Nicklas Associates, Inc. v. Zimet et al

Filing 10

MEMORANDUM OPINION. Signed by Judge George Jarrod Hazel on 12/9/2014. (am2s, Chambers)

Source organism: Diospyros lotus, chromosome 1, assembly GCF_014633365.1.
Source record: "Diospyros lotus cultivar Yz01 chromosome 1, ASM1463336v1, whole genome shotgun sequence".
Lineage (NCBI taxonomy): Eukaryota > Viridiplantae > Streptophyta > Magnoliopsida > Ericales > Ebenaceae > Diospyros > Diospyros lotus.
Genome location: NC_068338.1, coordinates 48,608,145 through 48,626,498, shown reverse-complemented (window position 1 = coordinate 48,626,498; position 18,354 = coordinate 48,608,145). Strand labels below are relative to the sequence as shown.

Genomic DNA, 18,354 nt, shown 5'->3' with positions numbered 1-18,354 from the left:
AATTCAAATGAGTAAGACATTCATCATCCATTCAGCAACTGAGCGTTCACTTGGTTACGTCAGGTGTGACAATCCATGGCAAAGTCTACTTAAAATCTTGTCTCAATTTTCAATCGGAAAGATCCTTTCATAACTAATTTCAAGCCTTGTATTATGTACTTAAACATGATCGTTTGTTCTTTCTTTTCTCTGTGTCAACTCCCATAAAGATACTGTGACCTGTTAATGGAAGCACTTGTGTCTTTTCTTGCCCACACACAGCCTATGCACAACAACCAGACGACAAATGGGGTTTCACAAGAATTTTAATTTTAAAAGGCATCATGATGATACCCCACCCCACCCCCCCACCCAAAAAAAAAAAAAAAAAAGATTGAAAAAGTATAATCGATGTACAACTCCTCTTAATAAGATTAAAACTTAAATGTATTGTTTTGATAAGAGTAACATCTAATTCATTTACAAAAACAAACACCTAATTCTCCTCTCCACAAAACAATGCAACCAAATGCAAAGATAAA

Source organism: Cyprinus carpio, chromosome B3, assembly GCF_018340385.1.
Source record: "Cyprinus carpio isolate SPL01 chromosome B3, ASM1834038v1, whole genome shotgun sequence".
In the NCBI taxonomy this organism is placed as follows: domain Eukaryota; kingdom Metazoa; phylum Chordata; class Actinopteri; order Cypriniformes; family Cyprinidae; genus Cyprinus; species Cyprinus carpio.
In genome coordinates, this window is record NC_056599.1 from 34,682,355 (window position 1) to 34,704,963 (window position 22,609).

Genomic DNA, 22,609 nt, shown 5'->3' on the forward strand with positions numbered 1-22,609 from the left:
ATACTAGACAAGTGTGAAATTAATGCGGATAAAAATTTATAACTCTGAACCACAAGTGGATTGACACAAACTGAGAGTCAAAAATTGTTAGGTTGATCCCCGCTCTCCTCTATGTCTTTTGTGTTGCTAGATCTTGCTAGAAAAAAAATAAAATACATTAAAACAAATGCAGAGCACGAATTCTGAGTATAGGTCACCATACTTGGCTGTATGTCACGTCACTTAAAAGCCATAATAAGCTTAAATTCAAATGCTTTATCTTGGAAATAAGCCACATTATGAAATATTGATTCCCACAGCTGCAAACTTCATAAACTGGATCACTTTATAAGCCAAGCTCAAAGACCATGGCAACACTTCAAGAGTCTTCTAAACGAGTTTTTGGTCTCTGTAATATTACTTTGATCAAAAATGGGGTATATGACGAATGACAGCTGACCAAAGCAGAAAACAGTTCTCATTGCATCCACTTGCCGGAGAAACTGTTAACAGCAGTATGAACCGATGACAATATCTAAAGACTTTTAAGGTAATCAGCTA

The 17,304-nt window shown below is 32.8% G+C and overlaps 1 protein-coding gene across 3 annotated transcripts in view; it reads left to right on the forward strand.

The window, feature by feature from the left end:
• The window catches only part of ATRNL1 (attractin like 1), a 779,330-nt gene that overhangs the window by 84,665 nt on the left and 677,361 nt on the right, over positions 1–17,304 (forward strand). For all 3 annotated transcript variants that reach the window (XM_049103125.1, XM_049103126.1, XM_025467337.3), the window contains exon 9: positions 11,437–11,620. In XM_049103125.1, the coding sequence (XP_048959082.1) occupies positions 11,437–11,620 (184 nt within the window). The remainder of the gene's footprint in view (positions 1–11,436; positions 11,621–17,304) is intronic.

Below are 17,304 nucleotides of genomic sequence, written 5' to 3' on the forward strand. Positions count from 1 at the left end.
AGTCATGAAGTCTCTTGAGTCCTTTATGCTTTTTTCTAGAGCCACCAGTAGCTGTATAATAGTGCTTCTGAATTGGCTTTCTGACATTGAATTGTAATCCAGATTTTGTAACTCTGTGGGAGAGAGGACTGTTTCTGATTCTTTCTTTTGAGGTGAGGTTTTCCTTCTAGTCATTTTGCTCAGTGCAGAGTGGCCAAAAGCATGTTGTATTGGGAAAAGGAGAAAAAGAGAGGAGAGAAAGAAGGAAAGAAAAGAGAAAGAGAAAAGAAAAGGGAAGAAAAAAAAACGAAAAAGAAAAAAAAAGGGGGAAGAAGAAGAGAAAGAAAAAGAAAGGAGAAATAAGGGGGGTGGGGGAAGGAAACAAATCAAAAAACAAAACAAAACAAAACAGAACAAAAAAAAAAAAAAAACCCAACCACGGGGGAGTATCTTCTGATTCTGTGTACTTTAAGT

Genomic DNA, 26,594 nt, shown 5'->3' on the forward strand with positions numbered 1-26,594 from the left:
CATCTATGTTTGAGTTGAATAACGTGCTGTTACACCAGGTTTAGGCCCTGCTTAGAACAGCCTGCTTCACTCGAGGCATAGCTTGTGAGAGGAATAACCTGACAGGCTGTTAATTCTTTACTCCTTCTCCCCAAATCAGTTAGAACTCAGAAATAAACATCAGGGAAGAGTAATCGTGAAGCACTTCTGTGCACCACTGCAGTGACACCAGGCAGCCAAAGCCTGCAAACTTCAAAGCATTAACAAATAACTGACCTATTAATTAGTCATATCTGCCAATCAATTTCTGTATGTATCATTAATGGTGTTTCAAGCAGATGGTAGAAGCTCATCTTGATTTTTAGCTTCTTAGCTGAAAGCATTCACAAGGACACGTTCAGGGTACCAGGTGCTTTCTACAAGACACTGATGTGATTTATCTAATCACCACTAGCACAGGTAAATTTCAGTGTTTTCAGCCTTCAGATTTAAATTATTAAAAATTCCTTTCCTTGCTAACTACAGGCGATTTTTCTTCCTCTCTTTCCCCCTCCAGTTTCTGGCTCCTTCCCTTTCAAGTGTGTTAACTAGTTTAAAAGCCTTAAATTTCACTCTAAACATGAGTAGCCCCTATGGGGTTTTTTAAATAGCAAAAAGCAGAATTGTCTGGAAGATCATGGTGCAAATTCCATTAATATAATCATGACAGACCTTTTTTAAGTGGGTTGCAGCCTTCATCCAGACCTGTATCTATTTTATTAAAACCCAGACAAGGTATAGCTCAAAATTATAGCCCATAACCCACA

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IN THE UNITED STATES DISTRICT COURT FOR THE DISTRICT OF MARYLAND Southern Division * NICKLAS ASSOCIATES, INC. D/B/A THE BOSS GROUP * * Plaintiff, * v. Case No.: GJH-14-3777 * DONNA ZIMET, et al. * Defendants. * * * * * * * * * * * * * * MEMORANDUM OPINION Plaintiff, a staffing company, alleges that one of its former employees is violating her non-compete agreement by working for one of Plaintiff’s competitors within one mile of her former office. See ECF No. 4-1. This Memorandum Opinion and the accompanying Order address Plaintiff Nicklas Association, Inc.’s Motion for Temporary Restraining Order (“TRO”) against Defendants Donna Zimet and her new employer, Atrium Staffing, LLC. ECF No. 4. A hearing was held on December 5, 2014. See Local Rule 105.6. For the reasons explained below, Plaintiff’s motion is DENIED. The parties shall meet and confer to devise a schedule for expedited discovery on Plaintiff’s still pending Motion for Preliminary Injunction. II. BACKGROUND According to Conor Smith, president of Nicklas Associates, Inc., Nicklas Associates, Inc. is a subsidiary of BLR Holdings, Inc. and does business as “the Boss Group.” ECF No. 4-2 at ¶ 3. The Boss Group was founded in 1988 and is a staffing company that specializes in interactive, creative, and marketing personnel. Id. Essentially, Plaintiff represented to the Court, the Boss 1   Group brings together employers who need creative employees (employees with artistic and design skills) with individuals who have creative skills. To be competitive, the Boss Group maintains customer/talent files, manuals, and other written records. Id. at ¶ 4. It has also created an in-house software, Shangri La, which serves as a client database containing information regarding clients and potential prospects. Id. at ¶ 5. The Boss Group considers this program and information to be its lifeblood, to have independent value to its competitors, and to be confidential. Id. Defendant Donna Zimet began working for the Boss Group on November 7, 2011 as a selling branch manager at its Iselin, New Jersey office. Id. at ¶ 8. In December 2013, Zimet moved into the role of account manager. Id. Her responsibilities included “new business development, building and maintaining quality relationships with clients, managing accounts and assignments, and growing existing accounts.” Id. As a condition of employment, Zimet entered into an agreement prohibiting, upon termination of employment, certain competitive conduct, disclosure of confidential information, and solicitation of the Boss Group’s clients. Id. at ¶¶ 9, 11. Specifically with regard to non-competition, Zimet agreed: that during the term of this Agreement, and for a period of twelve (12) months after the later of (x) the date of the conclusion of my employment with the Company for any reason, or (y) the date a court of competent jurisdiction enters an order enforcing this provision, I will not directly or indirectly, whether as a member, partner, shareholder, director, proprietor, officer, manager, employee, consultant, independent contractor, or otherwise compete with the Company, by engaging in the Business anywhere within a fifty (50) mile radius of any office in which the Company does Business that (i) I work at; (ii) I manage; or (iii) where I have client and/or talent relationships with in connection with my work on behalf of the Company. Nothing in this paragraph shall be construed to limit or restrict my ability to engage in the business of brokering independent consultants and placing temporary and permanent hires in fields outside of the Business of the Company after my employment with the Company concludes for any reason. 2   ECF No. 1-1 at 4. The “Business” is defined as “placing temporary workers and permanent hires in the fields of creative, marketing, communications, marketing and web, including but not limited to, art directors, copywriters, desktop publishers, editors, graphic designers, illustrators, interactive designers, marketing managers, marketing specialists, media buyers, medical copywriters, medical editors, medical proofreaders, multimedia experts, pre-press experts, production managers, proofreaders, user interface designers, web content specialists, web designers, web developers, web masters, writers, etc.” Id. at 1. With regard to non-solicitation, Zimet agreed: that during the term of this Agreement, and for a period of twelve (12) months after the later of (x) the date of the conclusion of my employment with the Company for any reason, or (y) the date a court of competent jurisdiction enters an order enforcing this provision, I will not, (i) for my own account or (ii) on behalf of any person or entity other than the Company (a) directly or indirectly sell, provide or solicit the services (that are the kind or type with the Company sold, offered or provided) to a customer or client, prospective customer or prospective client, talent or prospective talent of the Company; (b) directly or indirectly cause any person or entity to cancel or terminate any business relationship with the Company, or (c) directly or indirectly interfere with any business relationship of the Company. For purposes of this Agreement the terms “customer” or “client”; “prospective customer” or “prospective client”; and “talent” and “prospective talent” are defined above in Section A 1 of this Agreement and the definitions of those terms are incorporated by reference herein as well, rather than being repeated. Id. at 4–5. Finally, as to confidentiality, Zimet acknowledged: that the “Confidential Information” which the Company wants to protect is broadly defined. Specifically, “Confidential Information” shall mean the confidential information provided to me by the Company (or which I otherwise have access to), including without limitation, information regarding the Company or any of its business affiliates, customers or clients, customer, or client lists, prospective customers or clients, and its prospective talent or talent, candidates or prospective candidates, consultants and potential consultants, internal staff, including their respective names, identities, and addresses, list of workers, referral lists, and information regarding testing, screening, evaluation and recruiting processes, costs, prices, business strategies and plans, sales strategies, marketing methods, business means, ideas, reports, studies, financial information, earnings, 3   projections, financial data, means and methods, systems, operating procedures, web-based services, products or processes, computer programs and software, worked products, copyrights, trademarks, patents, licensees, trade secrets, technical data, software know-how, technology with respect to business and existing and future products and services, and confidential information provided to me by prospective and executed contracts and other business arrangements, and sources of supply, except to the extent that any such information is otherwise lawfully available to the general public. Id. at 2–3. Zimet resigned from the Boss Group effective July 11, 2014 and did not indicate where she would work next. ECF No. 4-2 at ¶ 15. The Boss Group sent Zimet a letter to remind her of her obligations of non-competition, confidentiality, and non-solicitation. Id. at ¶16. According to the Boss Group’s president, in August 2014, it learned that Zimet was working for Defendant Atrium Staffing, LLC (“Atrium”). Id. at ¶¶ 17, 19. Atrium is a direct competitor of the Boss Group. Id. The Boss Group believes that Zimet is working at an office a few blocks from her former office. Id. Atrium has told the Boss Group that Zimet is working approximately 25 miles from her former office (which is still less than the 50 miles the non-compete agreement contemplates). Id. at ¶ 24. The Boss Group believes that Zimet is working for Atrium in the same sector as she was for the Boss Group. Id. at ¶ 19. This belief stems from Zimet’s Linked In profile and two emails that were inadvertently sent to Zimet’s Boss Group email address. Zimet’s Linked In profile notes that she is a “creative recruiter.” Id. at ¶ 20. As for the emails, one email was from Dennis Nobel, who had been a Boss Group employee in the past, and was an individual with creative skills who sought Atrium’s help to be placed with an employer. Id. at 19. In the email, he was confirming that he and Zimet had spoken regarding potential placement and recruitment opportunities. Id. at 19. In another email, Andrea Kozakewich, the representative of a business 4   looking for potential employees, sent Zimet a signed Atrium contract for placements. Id. at ¶ 28. Zimet had previously pursued Kozakewich as a potential client for the Boss Group. Id. After receiving the first email, the Boss Group sent Zimet a cease and desist letter and negotiated with Atrium and its attorney. Id. at ¶¶ 21, 23. Atrium told the Boss Group that Zimet was not employed in a sales capacity, she would not work with known Boss Group clients, and she was working approximately 25 miles from the closest Boss Group office. Id. at ¶ 24. Defendants represented to the Court at the hearing that Zimet was working on the sales side for the Boss Group (where she was reaching out to companies that were looking to employ individuals with creative skills), and is working on the recruiting side for Atrium (where she is reaching out to individuals with creative skills who will be placed with the employers). The Boss Group believes that, even if this is true, Zimet is still in violation of the non-compete agreement because she is working in the marketing and creative practice group within 50 miles of her former office. ECF No. 4-1 at 8–9. On December 3, 2014, the Boss Group filed its lawsuit, submitting a verified complaint, alleging breach of contract against Zimet and tortious interference with a contract against Atrium. ECF No. 1. The following day, the Boss Group filed a temporary restraining order and motion for a preliminary injunction. ECF No. 4. This Court held a hearing on December 5, 2014, and Defendant filed an opposition brief on December 8, 2014. See ECF No. 9. II. STANDARD OF REVIEW Plaintiff seeks a TRO, pursuant to Fed.R.Civ.P. 65(b), and a preliminary injunction, pursuant to Fed.R.Civ.P. 65(a), to restrain Zimet from engaging in the business of placing temporary workers and permanent hires in the fields of creative, marketing, communications, marketing and web, within 50 miles of Plaintiff’s office in Iselin, New Jersey. See ECF No. 4-3. 5   Plaintiff also wishes to restrain Zimet from soliciting its customers. Id. Finally, Plaintiff seeks an order enjoining Atrium from encouraging, assisting, or supporting Zimet in violating her noncompete agreement. Id. The purpose of a TRO or a preliminary injunction is to “protect the status quo and to prevent irreparable harm during the pendency of a lawsuit, ultimately to preserve the court’s ability to render a meaningful judgment on the merits.” In re Microsoft Corp. Antitrust Litig., 333 F.3d 517, 525 (4th Cir. 2003). The substantive requirements for a TRO and a preliminary injunction are identical. See U.S. Dept. of Labor v. Wolf Run Mining Co., Inc., 452 F.3d 275, 281 n.1 (4th Cir. 2006). The grant of a TRO or a preliminary injunction is an “extraordinary remedy that may only be awarded upon a clear showing that the plaintiff is entitled to such relief.” Dewhurst v. Cnty. Aluminum Co., 649 F.3d 287, 290 (4th Cir. 2011) (quoting Winter v. Natural Resources Defense Council, 555 U.S. 7, 22 (2008)) (internal quotation marks omitted). Thus, the burden placed upon Plaintiff to state a claim for a TRO is high. The Supreme Court and the Fourth Circuit recognize four requirements that a party must show to be granted a TRO or preliminary injunction: (1) there is a likelihood of success on the merits; (2) there is a likelihood the movant will suffer irreparable harm in the absence of preliminary relief; (3) the balance of equities tips in movant’s favor; and (4) the injunction is in the public interest. The Real Truth About Obama, Inc. v. Fed. Election Comm’n, 575 F.3d 342, 347 (4th Cir. 2009) (citing Winter, 555 U.S. at 20); see also Dewhurst, 649 F.3d at 290 (reaffirming the four requirements). All four of these requirements must be met in order for a TRO to be granted. See Dewhurst, 649 F.3d at 290. 6   III. DISCUSSION Because Plaintiff must satisfy all four requirements to obtain a TRO, the Court will focus on the alleged irreparable harm as the shortcomings in Plaintiff’s argument here are clear and thus resolve the issue. Generally, “irreparable injury is suffered when monetary damages are difficult to ascertain or are inadequate.” Multi-Channel TV Cable Co. v. Charlottesville Quality Cable Operating Co., 22 F.3d 546, 551 (4th Cir. 1994) (citing Danielson v. Local 275, 479 F.2d 1033, 1037 (2d Cir. 1973)). Thus, “when ‘the record indicates that [plaintiff’s loss] is a matter of simple mathematic calculation,’ a plaintiff fails to establish irreparable injury for preliminary injunction purposes.” Multi-Channel TV Cable Co., 22 F.3d at 551-52 (quoting Graham v. Triangle Pub., 344 F.2d 775, 776 (3d Cir. 1965)). “[W]hen the failure to grant preliminary relief creates the possibility of permanent loss of customers to a competitor or the loss of goodwill, the irreparable injury prong is satisfied.” Multi-Channel TV Cable Co., 22 F.3d at 552; see also Merrill Lynch, Pierce, Fenner and Smith v. Bradley, 756 F.2d 1048, 1055 (4th Cir. 1985). However, the irreparable harm to the plaintiff “must be neither remote nor speculative, but actual and imminent.” Direx Israel, Ltd. v. Breakthrough Medical Corp., 952 F.2d 802, 812 (4th Cir. 1991). Here, Plaintiff has not sufficiently demonstrated that failure to grant a temporary restraining order preventing Zimet from working in the creative department at Atrium will likely create the possibility of permanent loss of customers or loss of goodwill. In fact, time has suggested otherwise. Plaintiff first learned that Zimet was working for Atrium in August 2014. ECF No. 4-2 at ¶¶ 17, 19. Four months have passed since Plaintiff learned of the employment, and Plaintiff is not able to identify a single incident where Zimet’s employment caused Plaintiff to lose a customer to Atrium. Plaintiff’s attempts to show harm are unavailing. In one instance, 7   Plaintiff claims that Zimet “had spoken and counseled [a former Boss Group employee] regarding potential placement and recruitment opportunities,” ECF No. 4-1 at 6, but does not claim that the relationship between the Boss Group and this employee ended because of that contact. In another instance, Plaintiff alleges that it became aware of a contract between Atrium and Andrea Kozakewich and that Kozakewich was previously a prospective customer of Plaintiff whom Zimet had solicited for Plaintiff. Id. at 8. Notably, however, at the hearing, Defendants alleged that Kozakewich was never an actual customer of Plaintiff and indeed had already rejected Plaintiff’s services before Zimet left their employment. Although Plaintiff was given an opportunity to do so, it has not refuted that assertion. Thus, despite the passage of four months and clear indications that they have been monitoring Zimet’s activity, Plaintiff can point to no evidence of harm nor have they established that their claim of future irreparable harm rises above being merely “remote or speculative.” Cf. Southtech Orthopedics, Inc. v. Dingus, 428 F.Supp. 2d 410, 418 (E.D.N.C. 2006) (finding, in case where former employee allegedly breached a noncompete agreement, plaintiff’s evidence that sales were down in former employee’s territory was insufficient to show irreparable harm would result from the lack of a preliminary injunction because plaintiff’s evidence was speculative as sales could have been down for other reasons); ForceX, Inc. v. Technology Fusion, LLC, 2011 WL 2560110 at * 7 (E.D.Va. June 27, 2011) (“The very point of non-compete agreements, and the litigation that follows in the wake of a breach of a non-compete agreement are remedies to this harm.”) Given the finding that Plaintiff has failed to demonstrate the necessary showing of irreparable harm, the Court need not address the other three considerations of likelihood of success on the merits, the balance of equities, and the public interest. See Dewhurst, 649 F.3d at 290 (explaining that each of the four TRO requirements must be met for the Court to grant that 8   relief).1 While discovery could reveal otherwise, on the current record, Plaintiff has not met the high burden necessary to obtain the extraordinary relief of a temporary restraining order. VI. CONCLUSION Accordingly, for the aforementioned reasons, Plaintiff’s Motion for Temporary Restraining Order, ECF No. 4, is DENIED. The parties SHALL meet and confer for the purpose of establishing a schedule for expedited discovery which would permit the parties to appear before the Court for an evidentiary hearing on Plaintiff’s Motion for Preliminary Injunction no more than 40 days from the date of the accompanying Order. A status report SHALL be submitted by Plaintiff’s counsel within two days of this order either informing the Court of the agreed upon schedule or providing the Court with two competing proposals from which the Court will decide. Dated: December 9, 2014 /S/ George Jarrod Hazel United States District Judge                                                              1 As to the likelihood of success on the merits, the question of whether there has been a breach of an enforceable provision of the non-compete agreement is, in the Court’s view, a close issue. On the current record, the Court would not be able to side with Plaintiff on this element either, however, both this issue, and the matter of irreparable harm would benefit from expedited discovery and an evidentiary hearing on Plaintiff’s Motion for Preliminary Injunction. 9